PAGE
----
University Park, IL,
09:10 AM

A Southland Health And Wellness Podcast Launches

A culturally tailored podcast that connects Southland residents with health care professionals is the latest addition to a long list of outreach projects hosted by the College of Health and Human Services (CHHS) at Governors State University (GSU) to help the community deal with COVID-19.

Initial episodes of “Southland Health and Wellness Hour” were recorded in August. Headed by Dr. Tonya Roberson, each of the 20 episodes will begin with a “real-world” story from someone who has overcome an obstacle by incorporating health and wellness into their lives or with the help of a community resource. Dr. Roberson will then explore the topic with medical experts and community leaders, covering science, social trends, community impact, holistic health, and prevention behaviors. Speakers will respond to questions and reflections from the community.

“In the end, our conversation will come full circle for a wrap-up analysis, providing listener take-aways,” Roberson said.

The podcast is just one of several strategies CHHS has engaged help the community cope with the pandemic, which has brought the problems of health disparities into view. “CHHS faculty, staff, and students have all responded by springing into action on multiple fronts,” said Dr. Catherine Balthazar, Dean of CHHS.

  • Sharing PPE

In March when the pandemic first hit, the school shared personal protective equipment (PPE) with local medical professionals at a time when the materials were scarce. In June and July, Governors State partnered with Sisters Working It Out, Project Brother HOOD, University of Illinois Cancer Center, Susan G. Komen and the Village of University Park, to host pop-up shops in the two areas where the COVID-19 pandemic had a disproportionate impact due to racial and health disparities. To date, Governors State has hosted a dozen pop-ups.

  • PopUp Events

“There’s been a snowball effect. We’re now giving cancer and COVID information at these popups and we’ve had testing sites made,” Roberson said. “On Aug. 29, we also gave boxes of food away. Those are things we are doing to impact some of the lack of access and the disparities in certain communities, lack of access to testing and PPE and food deserts.”

  • Listening Sessions

Serving the community is also at the heart of “listening sessions” hosted by Governors State. On Sept. 9 from 5:30 to 7 p.m., the Chicago Area Patient-Centered Outcomes Research Network (CAPriCORN) will facilitate a free virtual event, “Elevating the Patient Voice in Research Project.” GSU adjunct faculty and project consultant Earnest Davis said the idea is for the team to hear the priorities of and from the community it seeks to serve. This session will give faculty members, students, and area residents a chance to help researchers understand which issues need to be studied to improve health outcomes in underserved communities.

  • Contact Tracing Courses

An innovative effort to help the community battle COVID-19 has come in the classroom. The third cohort of an online course in training contact tracers (or contact tracing investigators) began Aug. 31.

“It’s culturally tailored to ensure it’s highly impactful,” Roberson said. “People in these communities are afraid and they have a lot of questions. Many have lost their jobs or they’re essential workers. We’re teaching students how to be culturally sensitive, transparent and nonjudgmental, and teaching interviewing skills. The CDC said contact tracers are a part of the multi-prong approach to end the virus. Contact tracers have to be trustworthy so these individuals will give their personal info to them.”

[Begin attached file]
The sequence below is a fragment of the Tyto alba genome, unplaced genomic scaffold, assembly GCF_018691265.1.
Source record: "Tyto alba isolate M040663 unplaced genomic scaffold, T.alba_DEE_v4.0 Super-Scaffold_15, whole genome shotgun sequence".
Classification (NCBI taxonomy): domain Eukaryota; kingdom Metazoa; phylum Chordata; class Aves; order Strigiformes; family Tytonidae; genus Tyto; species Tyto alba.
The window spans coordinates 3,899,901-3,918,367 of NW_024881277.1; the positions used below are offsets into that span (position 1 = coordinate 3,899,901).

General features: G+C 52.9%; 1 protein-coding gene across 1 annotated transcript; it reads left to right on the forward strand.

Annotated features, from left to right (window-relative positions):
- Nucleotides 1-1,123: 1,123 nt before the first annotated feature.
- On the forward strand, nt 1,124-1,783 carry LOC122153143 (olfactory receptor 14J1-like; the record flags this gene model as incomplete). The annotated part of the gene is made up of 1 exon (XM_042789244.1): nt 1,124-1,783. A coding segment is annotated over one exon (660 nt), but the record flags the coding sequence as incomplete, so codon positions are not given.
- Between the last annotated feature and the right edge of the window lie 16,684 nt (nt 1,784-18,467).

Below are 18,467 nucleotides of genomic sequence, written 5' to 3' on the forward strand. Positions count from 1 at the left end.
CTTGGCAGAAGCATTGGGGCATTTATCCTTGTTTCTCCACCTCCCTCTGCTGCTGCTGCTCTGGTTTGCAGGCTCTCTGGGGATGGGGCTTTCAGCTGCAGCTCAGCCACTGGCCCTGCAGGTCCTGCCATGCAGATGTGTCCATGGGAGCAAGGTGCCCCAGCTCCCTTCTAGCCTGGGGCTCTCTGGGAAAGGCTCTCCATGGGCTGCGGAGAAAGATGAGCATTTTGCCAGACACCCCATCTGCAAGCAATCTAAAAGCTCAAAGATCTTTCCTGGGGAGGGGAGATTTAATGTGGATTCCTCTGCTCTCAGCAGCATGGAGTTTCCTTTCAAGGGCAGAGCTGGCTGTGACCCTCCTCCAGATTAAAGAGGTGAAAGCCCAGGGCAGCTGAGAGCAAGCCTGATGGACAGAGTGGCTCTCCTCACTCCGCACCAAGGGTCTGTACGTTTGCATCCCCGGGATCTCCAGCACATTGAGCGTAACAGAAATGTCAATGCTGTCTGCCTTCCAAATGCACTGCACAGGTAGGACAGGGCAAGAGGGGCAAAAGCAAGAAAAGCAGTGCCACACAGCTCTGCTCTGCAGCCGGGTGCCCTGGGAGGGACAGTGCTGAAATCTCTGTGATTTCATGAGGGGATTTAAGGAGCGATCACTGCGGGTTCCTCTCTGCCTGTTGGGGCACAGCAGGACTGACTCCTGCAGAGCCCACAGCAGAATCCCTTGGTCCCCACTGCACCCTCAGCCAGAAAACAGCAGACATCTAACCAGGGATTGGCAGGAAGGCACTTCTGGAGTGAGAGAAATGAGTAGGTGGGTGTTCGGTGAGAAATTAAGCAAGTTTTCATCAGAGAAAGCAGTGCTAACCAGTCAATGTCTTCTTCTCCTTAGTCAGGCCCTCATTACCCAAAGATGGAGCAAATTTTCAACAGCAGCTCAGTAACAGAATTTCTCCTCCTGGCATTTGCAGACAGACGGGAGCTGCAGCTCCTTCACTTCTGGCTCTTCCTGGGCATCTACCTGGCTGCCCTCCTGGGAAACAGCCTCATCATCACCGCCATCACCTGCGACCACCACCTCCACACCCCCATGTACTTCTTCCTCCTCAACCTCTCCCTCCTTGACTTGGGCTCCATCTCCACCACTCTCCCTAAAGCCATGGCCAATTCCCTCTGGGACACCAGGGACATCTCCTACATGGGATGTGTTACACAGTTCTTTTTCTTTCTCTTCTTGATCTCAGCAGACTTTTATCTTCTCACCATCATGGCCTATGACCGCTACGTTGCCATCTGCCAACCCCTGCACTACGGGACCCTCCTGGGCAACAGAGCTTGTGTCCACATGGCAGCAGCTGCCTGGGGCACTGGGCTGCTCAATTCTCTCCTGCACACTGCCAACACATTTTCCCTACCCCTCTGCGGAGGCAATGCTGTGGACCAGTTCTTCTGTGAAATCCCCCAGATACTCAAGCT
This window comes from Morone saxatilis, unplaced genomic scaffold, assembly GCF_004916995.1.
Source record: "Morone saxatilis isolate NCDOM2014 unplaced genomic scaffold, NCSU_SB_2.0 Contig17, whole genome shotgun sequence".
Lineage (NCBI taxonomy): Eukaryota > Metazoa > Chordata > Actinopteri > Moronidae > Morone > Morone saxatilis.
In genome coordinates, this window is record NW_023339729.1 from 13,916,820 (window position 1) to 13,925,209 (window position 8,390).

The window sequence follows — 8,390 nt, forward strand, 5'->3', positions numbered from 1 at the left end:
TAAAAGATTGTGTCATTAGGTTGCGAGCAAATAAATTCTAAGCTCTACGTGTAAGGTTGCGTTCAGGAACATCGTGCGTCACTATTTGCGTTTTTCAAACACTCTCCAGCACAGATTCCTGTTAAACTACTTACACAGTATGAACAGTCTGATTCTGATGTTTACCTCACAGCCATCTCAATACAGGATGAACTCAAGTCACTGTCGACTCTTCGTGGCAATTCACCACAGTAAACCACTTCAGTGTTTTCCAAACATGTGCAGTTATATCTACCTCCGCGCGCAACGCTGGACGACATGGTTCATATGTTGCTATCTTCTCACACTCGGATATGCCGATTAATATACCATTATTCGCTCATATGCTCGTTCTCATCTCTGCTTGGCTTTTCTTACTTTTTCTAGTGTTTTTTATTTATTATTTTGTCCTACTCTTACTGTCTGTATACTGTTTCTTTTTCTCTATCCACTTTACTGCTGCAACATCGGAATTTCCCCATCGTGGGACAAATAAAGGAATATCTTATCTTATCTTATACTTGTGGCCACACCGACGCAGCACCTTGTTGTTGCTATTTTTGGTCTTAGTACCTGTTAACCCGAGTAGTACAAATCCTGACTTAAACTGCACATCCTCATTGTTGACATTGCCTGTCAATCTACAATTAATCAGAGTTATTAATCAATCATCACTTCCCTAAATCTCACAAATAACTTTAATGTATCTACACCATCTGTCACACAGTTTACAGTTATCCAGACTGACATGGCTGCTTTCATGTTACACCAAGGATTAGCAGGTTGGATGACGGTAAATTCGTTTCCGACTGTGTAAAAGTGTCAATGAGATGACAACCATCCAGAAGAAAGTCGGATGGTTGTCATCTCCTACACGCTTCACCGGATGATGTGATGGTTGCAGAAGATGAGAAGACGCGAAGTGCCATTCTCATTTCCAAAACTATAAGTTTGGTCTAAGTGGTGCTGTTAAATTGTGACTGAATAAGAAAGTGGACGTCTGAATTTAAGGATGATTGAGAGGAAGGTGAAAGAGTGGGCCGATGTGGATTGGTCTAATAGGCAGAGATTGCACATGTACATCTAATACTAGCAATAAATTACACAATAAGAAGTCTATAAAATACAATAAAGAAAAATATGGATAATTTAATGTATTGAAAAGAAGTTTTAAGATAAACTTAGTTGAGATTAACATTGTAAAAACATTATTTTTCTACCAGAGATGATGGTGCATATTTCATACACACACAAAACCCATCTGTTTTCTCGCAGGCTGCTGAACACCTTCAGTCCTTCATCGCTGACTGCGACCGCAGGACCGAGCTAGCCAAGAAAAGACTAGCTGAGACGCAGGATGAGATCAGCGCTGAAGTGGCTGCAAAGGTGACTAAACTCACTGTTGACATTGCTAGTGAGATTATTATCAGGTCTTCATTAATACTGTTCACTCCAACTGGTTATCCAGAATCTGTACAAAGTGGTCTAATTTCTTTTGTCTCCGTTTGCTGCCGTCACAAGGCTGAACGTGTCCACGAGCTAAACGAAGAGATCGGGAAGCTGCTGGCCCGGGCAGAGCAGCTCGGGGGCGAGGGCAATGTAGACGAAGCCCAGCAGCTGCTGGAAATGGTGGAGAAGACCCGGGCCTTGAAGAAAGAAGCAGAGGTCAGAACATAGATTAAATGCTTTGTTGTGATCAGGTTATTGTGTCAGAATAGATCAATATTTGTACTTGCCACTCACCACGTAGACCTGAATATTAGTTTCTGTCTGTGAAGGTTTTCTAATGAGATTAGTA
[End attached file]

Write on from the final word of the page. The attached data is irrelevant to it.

The university also provides scholarships for this course, she said.

  • Expanding the Literature

Governors State faculty have contributed to research efforts as well. Five Asian countries that were the first hit by the corona virus took steps that significantly halted the spread of COVID-19 — measures that led to death rates of five per million compared with 169 million in the U.S. as of late April, according to Professor Ning Lu, who chairs GSU’s Department of Health Administration; Professor Kai-Wen Cheng; and Professor Nafees Qamar. The case is outlined in an article in an upcoming issue of American Journal of Infection Control authored by GSU faculty along with Kuo-Cherh Huang of Taipei Medical University and James A. Johnson of Central Michigan University.

The broad reach of CHHS is important during the pandemic, Balthazar said. “An important part of our mission is to infuse our programs into community partnerships for the health, well being and economic development of the region. In the age of COVID-19, this focus has become more important than ever.”

Faculty and graduates work on health issues in hospitals and clinics, but also in schools, nursing homes, government agencies, and service organizations, she said. “Our faculty specialize in community health, health education and prevention, social determinants of health, quality of life, rehabilitation, social justice and health policy. Our graduates serve in careers devoted to improving the lived experiences of people with disabilities and their families, individuals with elevated risk for disease, and others who have many barriers to overcome in order to live a healthy life.”

Governors State has continued to teach CHHS students safely during the pandemic. “Our field instructors and program coordinators have devised creative ways for students to get clinical and other kinds of experiences, and we have taken every opportunity we could to give students the necessary hands-on experiences whenever we could do so without compromising safety or compliance with public health guidance,” Balthazar said.

“This ensures that we continue to serve our community by preparing qualified professionals to live and work in this region and address the shortages of health professionals and services.”